If you haven’t read part 1 of this story, go read it here: Driving Fear Stops People From Living A Complete Life. You can find part 2 here: Things Only Got Worse As The Driving Fear Increased. Here is part 3: The Key To Success And Overcoming Driving Fear.
The first thing that Tony learned is that his fear came from a deeply rooted subconscious association to driving. This occurred, for him at least, because of his wreck with his brother in the car. His brain made a subconscious association to driving and immediately labeled driving as a very bad, fearful, and horrible experience.
The same is true for anyone else who experiences driving fear. Either because of one very bad experience while driving, or because of a number of smaller fearful experiences, your mind has made a subconscious association to driving and has labeled it as being dangerous, bad, and something to be feared. The first step is to understand that your mind makes these types of connections all the time to everything. It’s normal and natural and it’s how we function in the world. You look at a door and your mind automatically makes the association to the door, the door knob, how to work the door, why you should use the door, and everything else associated with a door.
You don’t have to stop and look at the door, think about the door, think about using the door knob, try to think about why you want to go through the door in the first place. You simply take action and use the door. The same is true for your driving fear. Your mind and subconscious mind automatically associate driving, getting behind the wheel, and operating a vehicle as dangerous and something to fear. This happened, again, because of those few small experiences that you had in the past that created fear in you.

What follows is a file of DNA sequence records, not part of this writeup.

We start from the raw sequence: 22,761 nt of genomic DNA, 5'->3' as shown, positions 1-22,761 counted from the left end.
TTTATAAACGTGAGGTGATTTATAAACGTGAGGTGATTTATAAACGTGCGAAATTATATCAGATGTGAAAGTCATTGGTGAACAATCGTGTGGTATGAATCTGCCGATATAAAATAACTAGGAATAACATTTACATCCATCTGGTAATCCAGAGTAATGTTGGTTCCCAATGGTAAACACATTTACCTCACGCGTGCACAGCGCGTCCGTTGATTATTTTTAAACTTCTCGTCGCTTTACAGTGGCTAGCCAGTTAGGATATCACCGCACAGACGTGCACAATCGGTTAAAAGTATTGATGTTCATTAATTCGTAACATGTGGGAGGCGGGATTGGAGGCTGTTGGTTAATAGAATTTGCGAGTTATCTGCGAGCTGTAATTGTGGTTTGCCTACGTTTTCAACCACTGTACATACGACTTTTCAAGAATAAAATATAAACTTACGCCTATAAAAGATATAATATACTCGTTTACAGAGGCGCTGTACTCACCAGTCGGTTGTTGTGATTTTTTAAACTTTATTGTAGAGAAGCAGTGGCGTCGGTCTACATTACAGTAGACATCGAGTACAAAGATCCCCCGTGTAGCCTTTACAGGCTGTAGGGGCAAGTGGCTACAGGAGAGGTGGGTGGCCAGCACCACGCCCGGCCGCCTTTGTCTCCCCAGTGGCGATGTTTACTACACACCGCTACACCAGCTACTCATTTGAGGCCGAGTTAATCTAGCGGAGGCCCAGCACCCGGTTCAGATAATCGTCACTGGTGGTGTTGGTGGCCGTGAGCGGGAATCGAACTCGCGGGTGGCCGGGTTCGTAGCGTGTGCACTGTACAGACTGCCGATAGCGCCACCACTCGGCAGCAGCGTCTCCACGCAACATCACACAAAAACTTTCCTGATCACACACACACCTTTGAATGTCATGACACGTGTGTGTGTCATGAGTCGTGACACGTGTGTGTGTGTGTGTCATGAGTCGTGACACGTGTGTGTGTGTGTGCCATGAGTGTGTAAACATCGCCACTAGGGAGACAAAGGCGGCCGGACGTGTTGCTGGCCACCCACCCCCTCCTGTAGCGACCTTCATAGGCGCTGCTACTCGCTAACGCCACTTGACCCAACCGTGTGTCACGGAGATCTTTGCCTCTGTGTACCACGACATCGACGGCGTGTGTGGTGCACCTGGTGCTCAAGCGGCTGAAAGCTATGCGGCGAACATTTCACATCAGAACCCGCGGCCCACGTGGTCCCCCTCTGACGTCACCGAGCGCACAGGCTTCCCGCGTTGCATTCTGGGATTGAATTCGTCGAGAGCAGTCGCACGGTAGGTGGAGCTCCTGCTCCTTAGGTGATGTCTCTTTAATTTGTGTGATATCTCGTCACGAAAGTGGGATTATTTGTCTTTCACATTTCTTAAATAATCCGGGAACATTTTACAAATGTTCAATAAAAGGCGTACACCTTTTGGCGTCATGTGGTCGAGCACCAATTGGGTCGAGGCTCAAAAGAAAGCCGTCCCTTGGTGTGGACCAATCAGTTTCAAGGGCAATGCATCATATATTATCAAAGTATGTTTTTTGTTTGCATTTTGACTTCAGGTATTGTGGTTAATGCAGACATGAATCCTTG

The problem is that your mind has created this fear of driving connection. It relates to driving as being dangerous. Yes, there is a degree of danger to driving, just like there is a chance of getting hit while walking across the street. This doesn’t mean it has to be dangerous though. There are a number of things you can do in order to reduce the danger of driving.
First, you can start by paying attention. This isn’t the paying attention so closely that you get paranoid and scared. But instead, paying attention and being aware of what is going on around you. Noticing the car pulling out in front of you two blocks ahead, or the car ahead of you about to merge into your lane. Awareness is the first step that Tony used, and it’s the first step you need to use.
The second thing you can do is to slow down. Who cares if the person behind you is in a hurry and riding your bumper. Let that person ride your bumper and do their thing. You take your time, pay attention, and drive at a speed that is comfortable for you. If that means doing 20 miles per hour under the speed limit to get started, then so be it. By slowing down and taking your time, you give yourself the comfort of feeling comfortable and the ability to respond and react much more quickly if you need to while on the road.
The final thing you can do to help get yourself started, is to start changing your subconscious association to driving. Begin to envision yourself driving along the road completely relaxed, care free, and completely in control of yourself and your vehicle. The only way to change your negative subconscious association to driving is to use the same tool that created it. Your mind made the connection with a few strong emotions, so you must undo that connection with a few strong emotions.
Be sure to feel strongly that you are in control of yourself, and your vehicle, and that you are completely relaxed and fearless while driving. As you envision yourself driving along, throw these emotions in as strongly as possible. Do this daydreaming a few times a day, day after day, until you begin to recognize your fear of driving starting to diminish. In the next and final part, we will talk more about how to overcome your fear of driving as well as some options you have available in order to speed up the process and learning curve.